Should promoters crystal-gaze fair price?

KS Badri Narayanan Chennai | Updated on May 09, 2020 Published on May 09, 2020

Tesla share price crashed after Elon Musk’s ‘costly’ tweet

Just a single tweet from maverick founder Elon Musk sent the Tesla Inc stock price crashing. On May 1, Elon Musk, co-founder and CEO of Tesla, from his twitter handle @elonmusk said “Tesla stock price is too high imo,” which few owners of companies even think, leave alone say in the public domain.

After he said that the current market price of Tesla was too high in his opinion, the share prices of Tesla slumped wiping out almost $15 billion in market cap. From their April 30 close of $781.88, shares of Tesla slumped to $683.04 on May 1 on Nasdaq, after the tweet. The share price, however, has since recovered.

This is not the first occasion the share price of Tesla has swung wildly on Elon Musk’s comments. In fact, he is (in)famous for market moving tweets on several earlier occasions.

One of his ‘April Fool’ tweets had invited the wrath of investors and regulators — ‘‘Elon was found passed out against a Tesla Model 3, surrounded by ‘Teslaquilla’ bottles, the tracks of dried tears still visible on his cheeks. This is not a forward-looking statement, because, obviously, what's the point?... There are many chapters of bankruptcy and, as critics so rightly pointed out, Tesla has them *all*, including Chapter 14 and a half (the worst one).”

As usual, Musk’s latest tweet has kicked up a lot of debate about the share price a company should trade at and the role of CEOs.

Cry after bear onslaught

Have any Indian promoters or CEOs have been as open or vocal in airing their views about the stock price? Yes. There are several occasions.. But that has usually happened when their share price crashed. A lot of CEOs from Anil Ambani to Anil Sanghvi; YES Bank to Core Education; GTL group to Dish TV; and others had moved SEBI whenever their share prices were hammered by bears.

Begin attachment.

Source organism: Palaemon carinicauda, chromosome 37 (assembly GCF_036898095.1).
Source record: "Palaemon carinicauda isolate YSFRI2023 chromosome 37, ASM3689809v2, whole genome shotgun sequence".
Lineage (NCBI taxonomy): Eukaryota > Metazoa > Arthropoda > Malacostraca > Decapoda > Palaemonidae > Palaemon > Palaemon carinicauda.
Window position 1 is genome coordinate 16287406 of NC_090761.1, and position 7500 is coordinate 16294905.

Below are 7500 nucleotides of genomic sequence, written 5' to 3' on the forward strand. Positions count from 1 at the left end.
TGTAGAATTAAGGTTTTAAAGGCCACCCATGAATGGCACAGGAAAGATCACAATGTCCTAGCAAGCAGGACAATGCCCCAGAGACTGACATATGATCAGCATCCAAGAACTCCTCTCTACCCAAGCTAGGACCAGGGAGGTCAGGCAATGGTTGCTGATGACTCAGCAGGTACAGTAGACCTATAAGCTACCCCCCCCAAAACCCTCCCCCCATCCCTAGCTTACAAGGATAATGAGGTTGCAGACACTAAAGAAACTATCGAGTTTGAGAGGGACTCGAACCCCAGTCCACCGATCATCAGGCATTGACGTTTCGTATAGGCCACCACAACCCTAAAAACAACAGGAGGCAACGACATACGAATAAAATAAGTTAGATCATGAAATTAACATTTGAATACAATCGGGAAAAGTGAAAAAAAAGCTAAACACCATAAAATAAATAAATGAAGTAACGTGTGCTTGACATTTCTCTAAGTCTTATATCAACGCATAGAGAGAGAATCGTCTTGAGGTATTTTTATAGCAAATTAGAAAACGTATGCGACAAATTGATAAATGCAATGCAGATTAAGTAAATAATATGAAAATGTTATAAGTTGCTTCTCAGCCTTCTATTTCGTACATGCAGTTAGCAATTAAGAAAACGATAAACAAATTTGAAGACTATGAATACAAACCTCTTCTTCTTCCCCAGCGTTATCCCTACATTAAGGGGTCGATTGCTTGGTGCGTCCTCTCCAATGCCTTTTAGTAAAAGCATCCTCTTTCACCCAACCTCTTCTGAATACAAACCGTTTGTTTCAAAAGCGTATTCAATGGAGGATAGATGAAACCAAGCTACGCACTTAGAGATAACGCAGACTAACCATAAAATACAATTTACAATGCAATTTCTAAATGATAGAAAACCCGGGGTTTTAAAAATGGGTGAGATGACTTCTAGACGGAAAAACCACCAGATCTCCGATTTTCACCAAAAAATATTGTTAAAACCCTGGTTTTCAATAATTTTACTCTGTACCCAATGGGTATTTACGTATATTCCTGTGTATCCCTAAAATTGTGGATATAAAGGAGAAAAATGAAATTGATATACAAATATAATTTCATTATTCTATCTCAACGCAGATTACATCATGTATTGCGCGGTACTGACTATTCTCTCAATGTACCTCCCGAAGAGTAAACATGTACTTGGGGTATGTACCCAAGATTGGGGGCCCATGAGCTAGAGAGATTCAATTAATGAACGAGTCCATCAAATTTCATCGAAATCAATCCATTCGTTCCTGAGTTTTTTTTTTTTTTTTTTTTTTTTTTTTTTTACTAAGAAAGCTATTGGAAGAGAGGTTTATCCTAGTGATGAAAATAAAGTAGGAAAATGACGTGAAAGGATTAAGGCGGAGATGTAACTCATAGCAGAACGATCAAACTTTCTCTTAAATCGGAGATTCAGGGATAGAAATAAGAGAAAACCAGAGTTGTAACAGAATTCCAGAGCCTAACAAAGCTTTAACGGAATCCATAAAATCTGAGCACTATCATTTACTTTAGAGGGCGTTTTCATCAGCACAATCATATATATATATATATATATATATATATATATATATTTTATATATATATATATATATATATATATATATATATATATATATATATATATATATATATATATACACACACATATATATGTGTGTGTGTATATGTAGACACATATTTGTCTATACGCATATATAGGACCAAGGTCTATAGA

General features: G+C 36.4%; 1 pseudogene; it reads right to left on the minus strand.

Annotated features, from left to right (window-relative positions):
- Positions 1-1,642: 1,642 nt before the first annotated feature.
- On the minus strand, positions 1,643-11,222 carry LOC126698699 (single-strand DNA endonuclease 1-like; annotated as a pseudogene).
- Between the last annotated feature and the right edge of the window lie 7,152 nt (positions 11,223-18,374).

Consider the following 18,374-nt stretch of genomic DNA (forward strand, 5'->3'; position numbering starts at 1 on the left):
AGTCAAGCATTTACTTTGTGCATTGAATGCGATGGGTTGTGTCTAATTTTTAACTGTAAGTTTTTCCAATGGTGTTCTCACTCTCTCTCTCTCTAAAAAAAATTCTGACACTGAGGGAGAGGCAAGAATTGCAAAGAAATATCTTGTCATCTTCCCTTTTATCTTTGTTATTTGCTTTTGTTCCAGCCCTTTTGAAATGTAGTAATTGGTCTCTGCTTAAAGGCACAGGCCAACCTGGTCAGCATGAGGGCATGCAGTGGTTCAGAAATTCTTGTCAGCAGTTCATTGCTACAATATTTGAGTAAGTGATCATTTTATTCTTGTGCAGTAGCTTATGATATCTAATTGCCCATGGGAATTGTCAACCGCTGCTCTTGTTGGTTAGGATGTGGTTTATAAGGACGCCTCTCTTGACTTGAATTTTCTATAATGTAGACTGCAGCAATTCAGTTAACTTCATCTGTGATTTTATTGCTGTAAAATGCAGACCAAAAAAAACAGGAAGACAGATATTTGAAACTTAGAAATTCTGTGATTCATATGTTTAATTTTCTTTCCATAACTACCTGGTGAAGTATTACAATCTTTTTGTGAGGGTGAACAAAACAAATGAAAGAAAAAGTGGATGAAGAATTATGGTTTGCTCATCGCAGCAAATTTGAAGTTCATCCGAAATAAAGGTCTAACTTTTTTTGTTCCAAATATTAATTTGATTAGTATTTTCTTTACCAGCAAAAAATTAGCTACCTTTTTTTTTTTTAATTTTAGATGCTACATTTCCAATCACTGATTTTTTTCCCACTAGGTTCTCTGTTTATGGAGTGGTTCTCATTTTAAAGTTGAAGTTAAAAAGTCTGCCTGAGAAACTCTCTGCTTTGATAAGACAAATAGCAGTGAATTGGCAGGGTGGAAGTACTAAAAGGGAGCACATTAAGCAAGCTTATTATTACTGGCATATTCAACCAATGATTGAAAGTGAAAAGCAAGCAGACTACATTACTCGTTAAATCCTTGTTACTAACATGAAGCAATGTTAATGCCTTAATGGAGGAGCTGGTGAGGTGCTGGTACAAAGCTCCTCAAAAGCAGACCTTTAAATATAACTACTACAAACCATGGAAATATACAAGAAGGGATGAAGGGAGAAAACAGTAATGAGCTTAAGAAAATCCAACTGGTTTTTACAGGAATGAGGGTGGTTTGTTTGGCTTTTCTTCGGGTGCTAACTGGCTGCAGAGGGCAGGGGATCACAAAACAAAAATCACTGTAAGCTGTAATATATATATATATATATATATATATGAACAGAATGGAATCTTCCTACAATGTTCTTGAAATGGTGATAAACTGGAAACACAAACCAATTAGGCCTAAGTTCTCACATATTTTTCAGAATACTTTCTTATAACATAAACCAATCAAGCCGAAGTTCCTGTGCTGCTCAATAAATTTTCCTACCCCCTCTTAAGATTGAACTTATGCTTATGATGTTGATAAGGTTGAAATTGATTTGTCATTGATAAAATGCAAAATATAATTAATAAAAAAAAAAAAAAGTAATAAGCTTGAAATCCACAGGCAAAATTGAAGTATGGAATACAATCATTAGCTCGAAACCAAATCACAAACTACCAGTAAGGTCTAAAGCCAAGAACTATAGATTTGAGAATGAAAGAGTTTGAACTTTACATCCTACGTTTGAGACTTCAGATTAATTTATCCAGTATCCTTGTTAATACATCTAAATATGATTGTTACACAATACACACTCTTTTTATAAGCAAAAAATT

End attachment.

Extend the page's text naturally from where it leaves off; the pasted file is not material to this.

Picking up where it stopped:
All these raise one question: what is the fair value of the company and how do we get to know? One common strategy adopted by the companies to indicate their fair value is a buyback offer. Whenever they feel the stock price has been hammered beyond their perceived fair value, companies come out with buyback offer not only to stabilise the share price but also indicate to investors that the share is below fair value.

Another way is making private placements to institutional investors or PE investors at a much higher price. Marquee investors do not mind paying higher price over the prevailing rate, if they get a good quantity of shares otherwise not available for them from open market.

But is it right for a promoter or an insider to declare at what price his/her company’s share should trade? CEOs and owners should concentrate on their business and its development and working towards enhancing value to their shareholders instead of watching what the prevailing share price of his/her company on a daily basis. If they concentrate on developing their business, the share price automatically captures the growth. However, sadly, some top honchos of India Inc tend to watch their share price graph more.

It is better to leave crystal-ball-gazing on share price to market participants. Each and every individual should be able to assess the fair value of a stock based on the information he has at the time of entering the deal.

Lastly, though regulators have enough checks and balances, promoters should not indulge in talking up or down the share price to buy or sell stock for his/her own benefits.

Published on May 09, 2020

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